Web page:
The seeds of Israel’s failure to anticipate and stop Saturday’s onslaught go back at least a decade. Faced with recurring attacks from Hamas terrorists tunneling under Israel’s border fence, Prime Minister Benjamin Netanyahu proposed a very concrete solution — build a bigger wall.

With financial help from US taxpayers, Israel completed the construction of a $1.1 billion project to fortify its existing defenses along its almost 65-kilometer (40-mile) land border with Gaza in 2021. The new, upgraded barrier includes a “smart fence” up to 6 meters (19.7 feet) high, festooned with cameras that can see in the dark, razor wire, and seismic sensors capable of detecting the digging of tunnels more than 200 feet below. Manned guard posts were replaced with concrete towers topped with remote-controlled machine guns. A massive underground barrier was constructed along the border to prevent tunneling.

“In our neighborhood, we need to protect ourselves from wild beasts,” Netanyahu said in 2016, referring to Palestinians and neighboring Arab states. “At the end of the day, as I see it, there will be a fence like this one surrounding Israel in its entirety.”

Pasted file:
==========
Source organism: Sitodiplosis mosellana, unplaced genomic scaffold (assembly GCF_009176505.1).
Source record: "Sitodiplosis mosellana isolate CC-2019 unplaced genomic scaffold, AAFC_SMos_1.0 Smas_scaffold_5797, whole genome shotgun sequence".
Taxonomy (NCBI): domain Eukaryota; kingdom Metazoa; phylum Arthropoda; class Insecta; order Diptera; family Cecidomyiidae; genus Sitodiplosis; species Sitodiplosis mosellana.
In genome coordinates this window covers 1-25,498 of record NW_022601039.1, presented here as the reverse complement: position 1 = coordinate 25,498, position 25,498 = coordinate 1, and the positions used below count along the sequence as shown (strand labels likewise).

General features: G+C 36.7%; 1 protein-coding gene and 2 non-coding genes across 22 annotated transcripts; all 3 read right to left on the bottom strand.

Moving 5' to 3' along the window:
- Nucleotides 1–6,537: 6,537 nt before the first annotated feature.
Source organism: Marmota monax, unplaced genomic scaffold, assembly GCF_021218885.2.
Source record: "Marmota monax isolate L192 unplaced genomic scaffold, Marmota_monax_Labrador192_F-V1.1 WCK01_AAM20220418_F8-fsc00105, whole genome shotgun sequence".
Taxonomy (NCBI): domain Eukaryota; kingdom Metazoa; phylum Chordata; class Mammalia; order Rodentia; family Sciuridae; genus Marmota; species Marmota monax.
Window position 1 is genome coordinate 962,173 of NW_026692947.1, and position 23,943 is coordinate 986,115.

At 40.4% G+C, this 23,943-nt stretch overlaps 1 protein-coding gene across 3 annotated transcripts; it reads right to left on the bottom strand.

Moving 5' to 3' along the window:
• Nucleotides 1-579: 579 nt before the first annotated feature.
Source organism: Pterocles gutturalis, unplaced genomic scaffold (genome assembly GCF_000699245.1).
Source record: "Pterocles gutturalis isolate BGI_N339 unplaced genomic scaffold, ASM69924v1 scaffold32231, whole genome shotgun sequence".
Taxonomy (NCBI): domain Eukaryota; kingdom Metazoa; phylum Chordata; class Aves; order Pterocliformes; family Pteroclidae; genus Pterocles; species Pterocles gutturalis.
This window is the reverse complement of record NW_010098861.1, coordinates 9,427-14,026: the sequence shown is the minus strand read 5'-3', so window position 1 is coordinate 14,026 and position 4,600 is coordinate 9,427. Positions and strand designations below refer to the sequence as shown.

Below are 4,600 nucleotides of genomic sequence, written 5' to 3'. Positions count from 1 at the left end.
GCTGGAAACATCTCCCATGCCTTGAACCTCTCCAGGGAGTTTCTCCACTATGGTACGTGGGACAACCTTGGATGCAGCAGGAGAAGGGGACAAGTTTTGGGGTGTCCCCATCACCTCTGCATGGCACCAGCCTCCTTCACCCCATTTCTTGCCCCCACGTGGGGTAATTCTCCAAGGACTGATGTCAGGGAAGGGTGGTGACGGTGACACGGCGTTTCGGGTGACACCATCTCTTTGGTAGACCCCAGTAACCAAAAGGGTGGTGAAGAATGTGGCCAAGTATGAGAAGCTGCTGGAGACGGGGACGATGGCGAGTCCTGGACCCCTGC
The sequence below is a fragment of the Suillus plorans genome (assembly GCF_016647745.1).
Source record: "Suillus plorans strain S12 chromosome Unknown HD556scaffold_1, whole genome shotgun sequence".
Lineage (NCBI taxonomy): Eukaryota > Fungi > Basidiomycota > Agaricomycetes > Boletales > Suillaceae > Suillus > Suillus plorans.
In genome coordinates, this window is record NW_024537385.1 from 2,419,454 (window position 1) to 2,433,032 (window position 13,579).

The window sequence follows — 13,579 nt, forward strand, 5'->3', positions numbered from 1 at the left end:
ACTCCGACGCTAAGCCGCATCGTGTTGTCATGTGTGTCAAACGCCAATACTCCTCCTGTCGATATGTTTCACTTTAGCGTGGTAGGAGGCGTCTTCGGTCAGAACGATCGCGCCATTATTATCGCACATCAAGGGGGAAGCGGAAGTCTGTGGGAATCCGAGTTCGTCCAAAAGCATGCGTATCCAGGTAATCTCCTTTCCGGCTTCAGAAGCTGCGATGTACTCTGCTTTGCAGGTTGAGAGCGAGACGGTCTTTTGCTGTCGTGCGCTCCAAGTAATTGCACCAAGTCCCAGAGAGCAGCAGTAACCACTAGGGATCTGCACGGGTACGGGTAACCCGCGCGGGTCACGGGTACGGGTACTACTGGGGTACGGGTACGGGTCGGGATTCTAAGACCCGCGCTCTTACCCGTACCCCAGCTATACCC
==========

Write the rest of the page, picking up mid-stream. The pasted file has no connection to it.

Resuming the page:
Shortly after dawn on Saturday, Hamas terrorists pushed through Netanyahu’s wall in a matter of minutes. And they did it on the relatively cheap, using explosive charges to blow holes in the fence and then sending in bulldozers to widen the breaches as terrorists streamed through on motorcycles and in pick-up trucks.

Cameras and communications gear were bombarded by off-the-shelf commercial drones adapted to drop hand grenades and mortar shells — a tactic borrowed directly from the battlefields of Ukraine.

Snipers took out Israel’s sophisticated roboguns by targeting their exposed ammunition boxes, causing them to explode. Terrorists armed with assault rifles sailed over the Israeli defenses slung under paragliders, providing Hamas airborne troops despite its lack of airplanes. Increasingly sophisticated homemade rockets, capable of striking Tel Aviv, substituted for a lack of heavy artillery.

Damage to the Erez border crossing, a way point between the Gaza Strip and southern Israel after Hamas’s onslaught, October 8, 2023. (Planet Labs PBC via AP)